For the moment though I reckon "apprehensively" is the top contender. This may be beginner's nerves, of course. But the process of judging the comparative quality of one novel from a group of 170 seems to me significantly different from the process of judging whether any one novel is good or not. A glowing review one week does not preclude another one the following week – and neither of these responses need affect the other. With Booker reading though there's always going to be a kind of mental leaderboard – and you're only ever one book a way from changing it substantially. That has its excitements, but I suspect it also means that your concentration on the book is also a kind of distraction. "Is this the one?", you find yourself thinking – and since it's impossible to say for sure until you've read everything your responses are held in a curious suspension. I think perhaps "The Year of Reading Unnaturally" may turn out to be the best formulation.

Wishing you a happy meal Christmas

I got my best Christmas card very belatedly this year – and not by post but through the less discriminating delivery system of the internet. I stumbled late on a site showing the card Grayson Perry had contributed to a display of artists' home-made greetings at Tate Britain. While most of the other artists had produced conventional bits of seasonal prettiness Perry had constructed a kind of anti-festivity, showing a family having a Christmas dinner in a McDonald's. Two of the participants are busy on their mobile phones and the third is feeding chips into her mouth with an expression of bovine indifference. Dress is casual – jeans and football shirts – and the character Perry plays has wedged his Christmas party hat over the top of his baseball cap rather than take the unthinkable step of removing it first. Initially I took it as a satirical gesture – a funny undermining of the Dickensian stereotype of the groaning board. But I think it's much more generous than that. If this dropped through your door before 25 December a great weight of anxiety would lift from your mind. Whatever happens in our house on Christmas Day, you'd think, it must be better than that.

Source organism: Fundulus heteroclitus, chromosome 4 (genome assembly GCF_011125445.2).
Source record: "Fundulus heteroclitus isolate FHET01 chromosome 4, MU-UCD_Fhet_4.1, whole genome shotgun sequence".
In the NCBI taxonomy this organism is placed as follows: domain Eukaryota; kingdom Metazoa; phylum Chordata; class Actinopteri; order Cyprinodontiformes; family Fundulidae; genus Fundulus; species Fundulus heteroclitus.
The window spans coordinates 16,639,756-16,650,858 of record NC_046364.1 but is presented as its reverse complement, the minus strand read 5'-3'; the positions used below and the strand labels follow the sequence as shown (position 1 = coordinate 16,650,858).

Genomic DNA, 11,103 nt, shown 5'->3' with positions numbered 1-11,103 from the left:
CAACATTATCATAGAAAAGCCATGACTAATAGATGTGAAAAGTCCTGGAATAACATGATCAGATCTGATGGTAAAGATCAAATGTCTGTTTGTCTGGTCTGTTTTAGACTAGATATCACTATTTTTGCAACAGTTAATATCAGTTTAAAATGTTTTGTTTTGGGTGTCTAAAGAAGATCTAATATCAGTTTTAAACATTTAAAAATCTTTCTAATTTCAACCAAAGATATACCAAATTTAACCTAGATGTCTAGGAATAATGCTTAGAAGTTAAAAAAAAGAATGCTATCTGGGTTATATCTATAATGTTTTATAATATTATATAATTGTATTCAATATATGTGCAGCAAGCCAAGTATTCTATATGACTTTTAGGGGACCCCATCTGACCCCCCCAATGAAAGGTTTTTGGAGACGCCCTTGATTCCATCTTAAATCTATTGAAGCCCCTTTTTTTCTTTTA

It's gratifying to see that The Road is getting such good advance reviews from the critics, press ads for John Hillcoat's adaptation of Cormac McCarthy's apocalyptic novel appearing scattered with gold stars. It is a good adaptation, managing to avoid the obvious Mad Max pitfalls and staying faithful to McCarthy's bleak vision. But I couldn't help feeling that the critical praise and the bleakness were directly connected. The Road is one of those films that you go to knowing that you're performing a kind of cinematic duty – an act of penance for all the thoughtless fun you've had at the movies, glutting yourself on American junk food. It's like climbing a mountain on your knees or walking barefoot to some rural shrine, a purgative act which is thoroughly undermined if you moan while doing it. And the grimmer the subject matter, the better you feel about your stoicism while enduring it. It's important that the film is actually good, though. Suffering through a bad movie just makes you cross. Suffering through a good one makes you a better film-goer. And, given human nature, that means that there are inevitably occasions when suffering itself is taken as proof that the film has merit.